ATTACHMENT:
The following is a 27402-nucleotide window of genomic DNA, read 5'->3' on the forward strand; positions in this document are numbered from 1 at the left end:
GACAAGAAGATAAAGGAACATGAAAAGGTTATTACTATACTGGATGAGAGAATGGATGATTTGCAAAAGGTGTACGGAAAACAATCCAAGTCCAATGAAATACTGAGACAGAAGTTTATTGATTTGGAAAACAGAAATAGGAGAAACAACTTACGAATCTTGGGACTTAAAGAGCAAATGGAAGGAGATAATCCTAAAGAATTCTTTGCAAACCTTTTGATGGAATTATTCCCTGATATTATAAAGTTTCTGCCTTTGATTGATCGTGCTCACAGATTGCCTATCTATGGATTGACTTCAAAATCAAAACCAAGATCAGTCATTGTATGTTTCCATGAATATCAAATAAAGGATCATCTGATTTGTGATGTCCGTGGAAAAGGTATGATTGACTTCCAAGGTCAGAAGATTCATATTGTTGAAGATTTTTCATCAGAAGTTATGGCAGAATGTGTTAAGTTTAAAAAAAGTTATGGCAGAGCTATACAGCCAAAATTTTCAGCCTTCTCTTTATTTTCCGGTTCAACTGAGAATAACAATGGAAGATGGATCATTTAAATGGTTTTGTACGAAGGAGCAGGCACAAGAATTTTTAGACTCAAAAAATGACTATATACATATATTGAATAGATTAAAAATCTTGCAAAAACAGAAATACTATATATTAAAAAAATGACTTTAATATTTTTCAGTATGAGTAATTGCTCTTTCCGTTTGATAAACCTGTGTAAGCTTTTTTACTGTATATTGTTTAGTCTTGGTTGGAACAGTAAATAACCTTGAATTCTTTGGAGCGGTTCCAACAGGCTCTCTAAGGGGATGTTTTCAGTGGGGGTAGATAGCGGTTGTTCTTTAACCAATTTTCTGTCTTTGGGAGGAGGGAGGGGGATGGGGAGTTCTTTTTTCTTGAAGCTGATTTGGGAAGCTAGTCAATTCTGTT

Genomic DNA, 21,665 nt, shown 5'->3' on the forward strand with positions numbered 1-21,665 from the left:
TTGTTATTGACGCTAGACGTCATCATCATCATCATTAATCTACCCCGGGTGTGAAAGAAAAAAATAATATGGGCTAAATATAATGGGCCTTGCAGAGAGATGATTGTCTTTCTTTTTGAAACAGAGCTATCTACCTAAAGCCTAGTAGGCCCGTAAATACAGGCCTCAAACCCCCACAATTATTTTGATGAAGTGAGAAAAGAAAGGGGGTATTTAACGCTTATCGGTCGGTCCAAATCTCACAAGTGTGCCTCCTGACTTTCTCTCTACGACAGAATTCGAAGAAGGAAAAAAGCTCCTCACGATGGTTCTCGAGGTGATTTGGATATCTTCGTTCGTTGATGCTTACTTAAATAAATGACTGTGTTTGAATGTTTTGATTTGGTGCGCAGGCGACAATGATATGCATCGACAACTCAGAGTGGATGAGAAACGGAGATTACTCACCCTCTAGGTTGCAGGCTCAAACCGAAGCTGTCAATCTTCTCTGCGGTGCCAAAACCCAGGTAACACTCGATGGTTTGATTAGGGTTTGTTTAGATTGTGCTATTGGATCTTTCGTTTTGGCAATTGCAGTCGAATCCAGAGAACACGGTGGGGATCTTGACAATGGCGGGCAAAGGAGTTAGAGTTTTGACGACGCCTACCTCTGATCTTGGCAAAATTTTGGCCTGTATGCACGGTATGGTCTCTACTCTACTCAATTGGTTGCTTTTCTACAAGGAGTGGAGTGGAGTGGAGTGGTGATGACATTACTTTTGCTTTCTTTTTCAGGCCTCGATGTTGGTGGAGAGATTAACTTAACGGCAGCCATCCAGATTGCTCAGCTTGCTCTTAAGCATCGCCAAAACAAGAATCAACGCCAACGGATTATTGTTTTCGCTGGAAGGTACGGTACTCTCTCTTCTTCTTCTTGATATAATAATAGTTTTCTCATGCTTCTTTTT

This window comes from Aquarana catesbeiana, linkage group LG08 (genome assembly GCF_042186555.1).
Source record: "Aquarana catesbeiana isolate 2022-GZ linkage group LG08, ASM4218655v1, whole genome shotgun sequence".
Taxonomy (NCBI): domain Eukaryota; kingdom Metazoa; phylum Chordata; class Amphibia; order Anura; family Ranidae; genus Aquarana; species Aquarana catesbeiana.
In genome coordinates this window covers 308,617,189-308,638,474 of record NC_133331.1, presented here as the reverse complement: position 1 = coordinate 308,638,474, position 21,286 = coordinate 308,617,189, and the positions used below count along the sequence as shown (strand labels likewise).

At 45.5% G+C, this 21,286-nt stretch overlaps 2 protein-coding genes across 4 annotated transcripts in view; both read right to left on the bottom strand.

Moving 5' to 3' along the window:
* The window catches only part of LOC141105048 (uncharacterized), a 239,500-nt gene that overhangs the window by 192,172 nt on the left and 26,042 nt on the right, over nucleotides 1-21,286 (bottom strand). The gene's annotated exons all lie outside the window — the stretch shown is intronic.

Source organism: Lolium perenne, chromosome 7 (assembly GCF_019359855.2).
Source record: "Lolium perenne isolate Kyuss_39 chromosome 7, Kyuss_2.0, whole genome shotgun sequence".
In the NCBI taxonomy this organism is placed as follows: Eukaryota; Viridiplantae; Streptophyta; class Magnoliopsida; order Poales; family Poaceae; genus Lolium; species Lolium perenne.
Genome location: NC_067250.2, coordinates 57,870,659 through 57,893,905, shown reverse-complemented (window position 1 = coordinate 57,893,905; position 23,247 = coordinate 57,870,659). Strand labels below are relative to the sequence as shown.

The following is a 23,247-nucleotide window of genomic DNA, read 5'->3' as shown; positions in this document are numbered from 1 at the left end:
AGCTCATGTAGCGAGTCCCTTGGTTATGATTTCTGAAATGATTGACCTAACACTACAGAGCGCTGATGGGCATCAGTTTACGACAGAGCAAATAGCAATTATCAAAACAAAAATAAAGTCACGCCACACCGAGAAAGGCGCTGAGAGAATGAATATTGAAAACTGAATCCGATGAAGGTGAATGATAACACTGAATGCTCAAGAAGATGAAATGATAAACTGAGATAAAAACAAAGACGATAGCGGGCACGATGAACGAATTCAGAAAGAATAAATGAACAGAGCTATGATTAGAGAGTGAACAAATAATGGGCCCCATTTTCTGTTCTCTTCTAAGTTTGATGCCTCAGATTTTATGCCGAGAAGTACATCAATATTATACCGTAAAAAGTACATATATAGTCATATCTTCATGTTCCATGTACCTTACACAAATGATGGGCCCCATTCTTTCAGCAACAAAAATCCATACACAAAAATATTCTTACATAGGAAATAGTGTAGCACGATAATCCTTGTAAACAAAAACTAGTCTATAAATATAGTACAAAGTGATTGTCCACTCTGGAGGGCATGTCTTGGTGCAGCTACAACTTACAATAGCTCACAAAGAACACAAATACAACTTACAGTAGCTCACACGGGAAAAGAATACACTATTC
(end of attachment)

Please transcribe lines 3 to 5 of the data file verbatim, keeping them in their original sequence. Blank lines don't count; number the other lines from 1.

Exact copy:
Genomic DNA, 21,665 nt, shown 5'->3' on the forward strand with positions numbered 1-21,665 from the left:
TTGTTATTGACGCTAGACGTCATCATCATCATCATTAATCTACCCCGGGTGTGAAAGAAAAAAATAATATGGGCTAAATATAATGGGCCTTGCAGAGAGATGATTGTCTTTCTTTTTGAAACAGAGCTATCTACCTAAAGCCTAGTAGGCCCGTAAATACAGGCCTCAAACCCCCACAATTATTTTGATGAAGTGAGAAAAGAAAGGGGGTATTTAACGCTTATCGGTCGGTCCAAATCTCACAAGTGTGCCTCCTGACTTTCTCTCTACGACAGAATTCGAAGAAGGAAAAAAGCTCCTCACGATGGTTCTCGAGGTGATTTGGATATCTTCGTTCGTTGATGCTTACTTAAATAAATGACTGTGTTTGAATGTTTTGATTTGGTGCGCAGGCGACAATGATATGCATCGACAACTCAGAGTGGATGAGAAACGGAGATTACTCACCCTCTAGGTTGCAGGCTCAAACCGAAGCTGTCAATCTTCTCTGCGGTGCCAAAACCCAGGTAACACTCGATGGTTTGATTAGGGTTTGTTTAGATTGTGCTATTGGATCTTTCGTTTTGGCAATTGCAGTCGAATCCAGAGAACACGGTGGGGATCTTGACAATGGCGGGCAAAGGAGTTAGAGTTTTGACGACGCCTACCTCTGATCTTGGCAAAATTTTGGCCTGTATGCACGGTATGGTCTCTACTCTACTCAATTGGTTGCTTTTCTACAAGGAGTGGAGTGGAGTGGAGTGGTGATGACATTACTTTTGCTTTCTTTTTCAGGCCTCGATGTTGGTGGAGAGATTAACTTAACGGCAGCCATCCAGATTGCTCAGCTTGCTCTTAAGCATCGCCAAAACAAGAATCAACGCCAACGGATTATTGTTTTCGCTGGAAGGTACGGTACTCTCTCTTCTTCTTCTTGATATAATAATAGTTTTCTCATGCTTCTTTTT

This window comes from Aquarana catesbeiana, linkage group LG08 (genome assembly GCF_042186555.1).